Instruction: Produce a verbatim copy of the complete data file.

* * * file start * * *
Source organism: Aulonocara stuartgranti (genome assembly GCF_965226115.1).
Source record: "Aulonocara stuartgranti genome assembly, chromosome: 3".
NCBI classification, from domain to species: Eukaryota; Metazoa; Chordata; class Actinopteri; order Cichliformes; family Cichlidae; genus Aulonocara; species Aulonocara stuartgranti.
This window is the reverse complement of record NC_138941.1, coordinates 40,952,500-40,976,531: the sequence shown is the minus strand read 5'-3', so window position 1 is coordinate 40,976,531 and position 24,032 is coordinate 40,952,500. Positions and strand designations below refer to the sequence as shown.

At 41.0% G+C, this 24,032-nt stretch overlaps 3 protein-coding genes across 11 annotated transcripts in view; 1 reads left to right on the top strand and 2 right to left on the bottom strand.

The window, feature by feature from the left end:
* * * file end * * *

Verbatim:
Source organism: Aulonocara stuartgranti (genome assembly GCF_965226115.1).
Source record: "Aulonocara stuartgranti genome assembly, chromosome: 3".
NCBI classification, from domain to species: Eukaryota; Metazoa; Chordata; class Actinopteri; order Cichliformes; family Cichlidae; genus Aulonocara; species Aulonocara stuartgranti.
This window is the reverse complement of record NC_138941.1, coordinates 40,952,500-40,976,531: the sequence shown is the minus strand read 5'-3', so window position 1 is coordinate 40,976,531 and position 24,032 is coordinate 40,952,500. Positions and strand designations below refer to the sequence as shown.

At 41.0% G+C, this 24,032-nt stretch overlaps 3 protein-coding genes across 11 annotated transcripts in view; 1 reads left to right on the top strand and 2 right to left on the bottom strand.

The window, feature by feature from the left end: